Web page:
Here’s how a runner survived nine days in the Sahara desert
It’s easy to imagine the terror that would result from being isolated on a remote island like Chuck Noland in Castaway. Or maybe in space, like Mark Watney in The Martian. But what Italian runner Mauro Prosperi experienced in real life in the Sahara Desert is scary. Although, oddly enough, also inspiring to the next level.
YouTube channel RealLifeLore posted a video depicting the ultra-heartbreaking episode of Prosperi. For those who aren’t familiar, RealLifeLore is a channel that gives “answers to questions you’ve never asked” and has explored hundreds of random topics. Such as the immense Pacific Ocean really is. Or what would happen to the United States if the Yellowstone super-volcano exploded.
In this glimpse into a fascinating and esoteric part of life, RealLifeLore describes how Prosperi got out of the Sahara Desert in Morocco. The runner was seriously lost during the marathon des sables in 1986 in this African country, plunging alone into the desert; a desert nearly 400,000 square miles larger than the contiguous United States.
While lost in the desert, RealLifeLore notes that Prosperi had to overcome the most difficult physical challenges imaginable. The runner, who found himself off the course after a sandstorm, faced intense heat, isolation and dehydration. The latter forced Prosperi to start drinking his urine. As well as bat blood.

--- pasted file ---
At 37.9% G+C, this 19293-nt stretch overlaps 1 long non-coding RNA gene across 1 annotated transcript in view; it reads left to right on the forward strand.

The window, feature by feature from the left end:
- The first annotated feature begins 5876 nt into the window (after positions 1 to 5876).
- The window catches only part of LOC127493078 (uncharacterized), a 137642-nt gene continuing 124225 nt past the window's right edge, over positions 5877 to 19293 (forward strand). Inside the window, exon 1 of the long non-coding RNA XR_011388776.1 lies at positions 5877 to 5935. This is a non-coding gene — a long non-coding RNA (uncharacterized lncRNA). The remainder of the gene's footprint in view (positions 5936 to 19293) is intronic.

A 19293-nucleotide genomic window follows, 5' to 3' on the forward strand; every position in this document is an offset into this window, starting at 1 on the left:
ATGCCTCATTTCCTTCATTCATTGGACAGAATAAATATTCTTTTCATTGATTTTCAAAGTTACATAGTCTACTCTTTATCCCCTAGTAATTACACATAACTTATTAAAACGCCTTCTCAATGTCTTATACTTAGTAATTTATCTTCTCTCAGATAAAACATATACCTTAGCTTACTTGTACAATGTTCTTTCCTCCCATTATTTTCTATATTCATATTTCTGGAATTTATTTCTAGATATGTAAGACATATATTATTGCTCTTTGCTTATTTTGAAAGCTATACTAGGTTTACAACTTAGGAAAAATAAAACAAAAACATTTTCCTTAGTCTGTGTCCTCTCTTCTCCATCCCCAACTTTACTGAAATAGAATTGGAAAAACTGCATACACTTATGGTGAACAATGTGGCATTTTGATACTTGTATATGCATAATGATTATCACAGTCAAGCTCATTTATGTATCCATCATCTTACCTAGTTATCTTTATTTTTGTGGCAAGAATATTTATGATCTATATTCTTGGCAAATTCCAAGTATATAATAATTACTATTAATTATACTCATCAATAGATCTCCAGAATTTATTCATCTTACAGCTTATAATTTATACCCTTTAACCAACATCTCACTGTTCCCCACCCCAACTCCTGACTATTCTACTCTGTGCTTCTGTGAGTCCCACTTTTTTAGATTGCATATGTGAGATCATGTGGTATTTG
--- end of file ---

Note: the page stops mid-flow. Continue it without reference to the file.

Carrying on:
Despite several planes flying over, Prosperi spent days without hope. Or nothing to eat. His only respite from the heat was at a small sanctuary, where he attempted suicide in hopes of increasing the chances of someone finding his body; something he desperately wanted so his wife could get his life insurance money.
Fortunately, Prosperi’s suicide attempt was unsuccessful, as his blood contained so little water that it could only clot. After leaving with renewed vigor after his stay at the shrine, Prosperi finally found an oasis where he was able to wet his swollen and cut throat. And, from there, stumble upon a group of Tuareg herders who rescued him. Incredibly, RealLifeLore says that Prosperi always runs the exact same Sahara marathon when he can. Which is kind of like Mark Watney’s return to Mars. That is to say courageous and inspiring.
Featured Image: RealLifeLore